NEW DELHI: The summer of 2017 may not prove as uncomfortable for electricity consumers across India as the season in previous years, thanks to surplus power generation capacity, adequate coal stocks and improved purchasing ability of distribution companies.
Barring pockets in certain states such as Uttar Pradesh, Punjab and Jammu & Kashmir which lack inter-state transmission connectivity, consumers in most other regions are likely to have sufficient electricity access.
Generators are looking forward to better utilisation of power plants, resulting in better revenues, as the Meteorological Department has predicted a warmer summer this year. Power prices in the spot market touched Rs 3 per unit in the last week of March, following a sudden spurt in temperatures due to heat wave conditions in most parts of the country.
The prices have now been settled at about Rs 2.85 per unit with increased supply from underutilised projects, but rates for southern states have risen to Rs 3.65 per unit.
A senior official in the Central Electricity Authority said states such as Bihar, Telangana, Chhattisgarh and Punjab have made affordable short-term power arrangements for the summer season at an average tariff of Rs 3.5 per unit.
Haryana, Arunachal Pradesh, Rajasthan, Gujarat, Maharashtra, Andhra Pradesh, Telangana and Tamil Nadu are among the states that often buy electricity from power exchanges.
After many years, Uttar Pradesh has tied up short-term power for April and May, and has for the first time begun buying electricity from the spot markets, said the official, speaking on condition of anonymity.
ICRA Ratings’ sector head Girishkumar Kadam said, “The debt refinancing under Uday scheme is resulting in an improvement in the liquidity profile of the discoms in these states and is likely to improve the ability of the discoms to buy power and pay power generators in a timely manner.”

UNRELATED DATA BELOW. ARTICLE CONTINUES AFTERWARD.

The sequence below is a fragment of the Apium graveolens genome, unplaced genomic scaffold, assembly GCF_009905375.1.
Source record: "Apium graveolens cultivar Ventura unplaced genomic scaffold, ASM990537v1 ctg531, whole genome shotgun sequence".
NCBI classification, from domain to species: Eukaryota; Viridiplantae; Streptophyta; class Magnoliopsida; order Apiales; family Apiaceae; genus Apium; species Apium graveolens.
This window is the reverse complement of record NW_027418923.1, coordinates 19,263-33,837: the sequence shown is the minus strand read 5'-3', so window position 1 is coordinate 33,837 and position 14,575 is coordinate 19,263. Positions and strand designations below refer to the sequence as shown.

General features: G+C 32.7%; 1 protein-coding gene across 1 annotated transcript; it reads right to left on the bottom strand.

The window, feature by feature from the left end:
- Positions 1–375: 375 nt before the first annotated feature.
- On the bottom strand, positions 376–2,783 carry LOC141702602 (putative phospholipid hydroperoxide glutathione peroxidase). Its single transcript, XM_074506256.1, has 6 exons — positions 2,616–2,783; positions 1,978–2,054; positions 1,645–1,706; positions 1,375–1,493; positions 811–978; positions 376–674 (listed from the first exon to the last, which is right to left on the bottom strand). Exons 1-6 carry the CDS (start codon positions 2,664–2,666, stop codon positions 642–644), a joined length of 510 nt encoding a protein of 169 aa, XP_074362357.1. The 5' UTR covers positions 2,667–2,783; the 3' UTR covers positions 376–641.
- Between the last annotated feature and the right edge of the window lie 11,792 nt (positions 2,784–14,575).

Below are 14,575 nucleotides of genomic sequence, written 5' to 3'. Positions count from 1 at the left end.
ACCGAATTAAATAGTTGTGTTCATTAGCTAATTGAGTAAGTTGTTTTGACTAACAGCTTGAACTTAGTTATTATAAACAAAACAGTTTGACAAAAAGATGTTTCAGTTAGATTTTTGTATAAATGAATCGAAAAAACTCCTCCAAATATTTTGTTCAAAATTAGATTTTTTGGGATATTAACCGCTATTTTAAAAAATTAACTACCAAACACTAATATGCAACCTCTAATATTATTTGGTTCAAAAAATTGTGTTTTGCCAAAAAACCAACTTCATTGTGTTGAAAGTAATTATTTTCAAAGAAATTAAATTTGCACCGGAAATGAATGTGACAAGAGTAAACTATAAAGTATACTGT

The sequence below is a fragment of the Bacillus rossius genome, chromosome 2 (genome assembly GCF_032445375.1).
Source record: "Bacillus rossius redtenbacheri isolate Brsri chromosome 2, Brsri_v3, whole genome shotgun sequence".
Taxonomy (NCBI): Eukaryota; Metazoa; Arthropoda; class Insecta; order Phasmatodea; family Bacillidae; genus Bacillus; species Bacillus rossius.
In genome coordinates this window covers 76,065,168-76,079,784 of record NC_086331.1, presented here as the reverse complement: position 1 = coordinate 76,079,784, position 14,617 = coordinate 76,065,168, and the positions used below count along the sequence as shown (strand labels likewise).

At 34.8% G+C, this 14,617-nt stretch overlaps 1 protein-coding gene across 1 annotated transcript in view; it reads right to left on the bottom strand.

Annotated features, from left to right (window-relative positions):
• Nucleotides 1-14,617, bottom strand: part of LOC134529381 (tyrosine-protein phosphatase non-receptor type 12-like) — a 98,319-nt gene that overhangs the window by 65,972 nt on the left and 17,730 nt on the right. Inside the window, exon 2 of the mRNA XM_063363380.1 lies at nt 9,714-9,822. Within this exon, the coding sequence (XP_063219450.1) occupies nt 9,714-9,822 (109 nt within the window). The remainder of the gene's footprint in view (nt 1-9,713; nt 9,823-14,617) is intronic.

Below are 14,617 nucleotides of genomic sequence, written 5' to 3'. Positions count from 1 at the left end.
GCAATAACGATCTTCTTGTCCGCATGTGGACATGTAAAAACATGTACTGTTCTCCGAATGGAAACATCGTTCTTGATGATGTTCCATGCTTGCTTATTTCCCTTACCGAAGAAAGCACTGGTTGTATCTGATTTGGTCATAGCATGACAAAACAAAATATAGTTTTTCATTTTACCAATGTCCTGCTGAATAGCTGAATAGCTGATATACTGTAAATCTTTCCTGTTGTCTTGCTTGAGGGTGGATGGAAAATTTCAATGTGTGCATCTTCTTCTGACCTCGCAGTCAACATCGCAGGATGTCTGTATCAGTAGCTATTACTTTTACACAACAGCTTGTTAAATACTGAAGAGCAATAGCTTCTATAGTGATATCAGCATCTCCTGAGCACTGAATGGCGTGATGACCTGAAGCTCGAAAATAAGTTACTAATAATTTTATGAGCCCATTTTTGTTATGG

Power producers expect better utilisation or plant load factors this summer, said Ashok Khurana, director general of the Association of Power Producers. CEA data shows that plant load factor at thermal plants was 67% in April 2016, 62% in May and 54% in June.
“The demand is likely to pick up substantially this summer. A 10-15% growth in peak demand led by air cooling based on weather predictions is expected,” said a Mumbai-based analyst, who did not wish to be identified.
There is adequate power to meet demand and enough coal to produce power, Khurana said, while pointing out that much depends on the financial condition of the states and their intention to buy power. The last mile transmission connectivity in some states may, however, prove a constraint in some states such as Bihar and Uttar Pradesh.
Twenty seven states and a union territory, representing 97% of discom debt have joined the Centre’s Ujwal Discom Assurance Yojana (Uday) launched in November 2015.
Rural Electrification Corporation CEO Ritu Maheshwari said the states have derived benefits of Rs 11,900 crore in the nine months since joining the scheme while revenue gap of the discoms in 16 early states has fallen 49 paise from 61 paise and the power technical losses have reduced to 22.5% from 24%.
Owing to the forecast of above normal temperatures, the power ministry expects power demand in northern region to peak to 56 GW between April and September.
Electricity demand in the southern region has already peaked to 42 GW while in the western region it has touched 50 GW. The peak demand across the country during the summer is expected to be 165 GW compared to 140 GW at present.
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